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  • By Lisa Brody

Condo development approved for school site

The final site plan for Villas at Bloomfield Grove, a new planned unit development (PUD) to be developed into a single family residential development, on the site of the former Hickory Grove Elementary School, to be developed and built by Robertson Brothers Homes of Bloomfield Hills, was approved by Bloomfield Township trustees on Monday, February 26.

Patti Voelker, planning, building and ordinance director, presented the final site plan, explaining that the land is under contract to be purchased from the Bloomfield Hills School district. The planned unit development (PUD) project, to consist of 40 clustered homes plus one separate residential unit, are clustered to balance and preserve the wetlands on the 27.46-acre parcel. All of the homes would be accessible by one drive, which would be a reuse of the existing drive on the site.

Voelker explained to trustees that because of the placement and orientation of some of the sites on the private drive, some variances were needed from the wetlands board. The site plan is proposed to provide 35.34 percent open space, well in excess of the 10 percent required in the PUD. There will also be a common space area, “and they are dedicating nine-and-a-half acres as a pedestrian park with a natural open play area that ties into the township safety path and the wood chip path off Devon.”

The site is being developed under the township's open space preservation ordinance, which seeks to preserve open spaces, trees and wetlands.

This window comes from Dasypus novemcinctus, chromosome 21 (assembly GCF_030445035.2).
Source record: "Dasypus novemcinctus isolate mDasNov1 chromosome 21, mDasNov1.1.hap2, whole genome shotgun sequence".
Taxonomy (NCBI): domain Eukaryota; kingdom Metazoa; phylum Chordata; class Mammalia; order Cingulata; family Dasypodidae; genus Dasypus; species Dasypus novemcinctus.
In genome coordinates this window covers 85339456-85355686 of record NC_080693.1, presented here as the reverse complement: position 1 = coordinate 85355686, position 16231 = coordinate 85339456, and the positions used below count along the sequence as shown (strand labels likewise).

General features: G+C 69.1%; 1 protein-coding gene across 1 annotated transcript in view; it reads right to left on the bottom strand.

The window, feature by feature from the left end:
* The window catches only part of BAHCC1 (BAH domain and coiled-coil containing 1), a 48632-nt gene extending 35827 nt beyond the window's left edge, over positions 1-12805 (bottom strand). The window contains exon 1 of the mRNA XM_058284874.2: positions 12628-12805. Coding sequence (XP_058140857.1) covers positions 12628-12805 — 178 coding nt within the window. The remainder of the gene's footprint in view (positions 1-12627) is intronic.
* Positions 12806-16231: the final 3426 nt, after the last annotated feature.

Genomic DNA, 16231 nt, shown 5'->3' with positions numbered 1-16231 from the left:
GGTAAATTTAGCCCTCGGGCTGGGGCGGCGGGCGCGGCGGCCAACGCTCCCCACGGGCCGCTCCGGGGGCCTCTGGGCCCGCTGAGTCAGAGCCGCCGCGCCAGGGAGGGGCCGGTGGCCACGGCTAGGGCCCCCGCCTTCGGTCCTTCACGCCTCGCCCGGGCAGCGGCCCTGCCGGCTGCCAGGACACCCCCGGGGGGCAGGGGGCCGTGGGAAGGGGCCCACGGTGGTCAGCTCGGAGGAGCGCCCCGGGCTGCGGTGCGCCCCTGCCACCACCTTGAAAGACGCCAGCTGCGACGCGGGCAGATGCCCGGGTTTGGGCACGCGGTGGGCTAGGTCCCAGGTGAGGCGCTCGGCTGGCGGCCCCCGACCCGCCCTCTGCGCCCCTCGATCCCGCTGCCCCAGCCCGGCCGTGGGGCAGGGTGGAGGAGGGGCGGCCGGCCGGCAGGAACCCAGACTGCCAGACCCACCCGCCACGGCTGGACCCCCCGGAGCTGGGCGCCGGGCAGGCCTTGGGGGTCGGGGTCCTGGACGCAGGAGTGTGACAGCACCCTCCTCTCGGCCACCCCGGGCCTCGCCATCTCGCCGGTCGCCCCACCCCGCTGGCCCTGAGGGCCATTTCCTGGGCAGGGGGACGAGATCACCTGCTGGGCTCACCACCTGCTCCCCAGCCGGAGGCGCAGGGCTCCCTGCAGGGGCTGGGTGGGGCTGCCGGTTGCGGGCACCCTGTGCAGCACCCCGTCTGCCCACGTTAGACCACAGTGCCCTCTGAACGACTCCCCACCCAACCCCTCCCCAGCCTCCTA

Voelker said the township's zoning board of appeals granted all prospective variances, as did the wetlands board.

Jim Clark of Robertson Brothers, developers of the project, said they had begun the process in February 2016, when Bloomfield Hills Schools first put the school up for sale.

“We like the physical aspect of the site,” he said. “In the last 12 to 16 months, we have had a lot of meetings with neighbors and the school board. We could have done just a traditional subdivision, but we wanted to do a lifestyle community. We call this 'lock, load and leave.' This could be a second home or a primary residence. Many are snowbirds – someone with another home now down south or up north.”

“Will this be a community that has an age requirement (of 55-plus), or will it just be marketed that way?” asked trustee Michael Schostak.

“It will not be age-required, but it self-selects,” Clark said. “There are first floor masters. We don't allow pools in the back yards or basketball hoops. If a family wants to live there, they're welcome.”

A resident complained that the township should have maintained the site as a park for residents.

“We did not have the necessary money to buy it, we don't have the necessary money to maintain it, and we don't have the necessary money to preserve it,” responded supervisor Leo Savoie. “No one stepped up to the plate to instigate an SAD (special assessment district). The school board had an obligation to maximize their resources. We are a separate entity from the school board.”

Trustees voted to approve the final site plan for the PUD.

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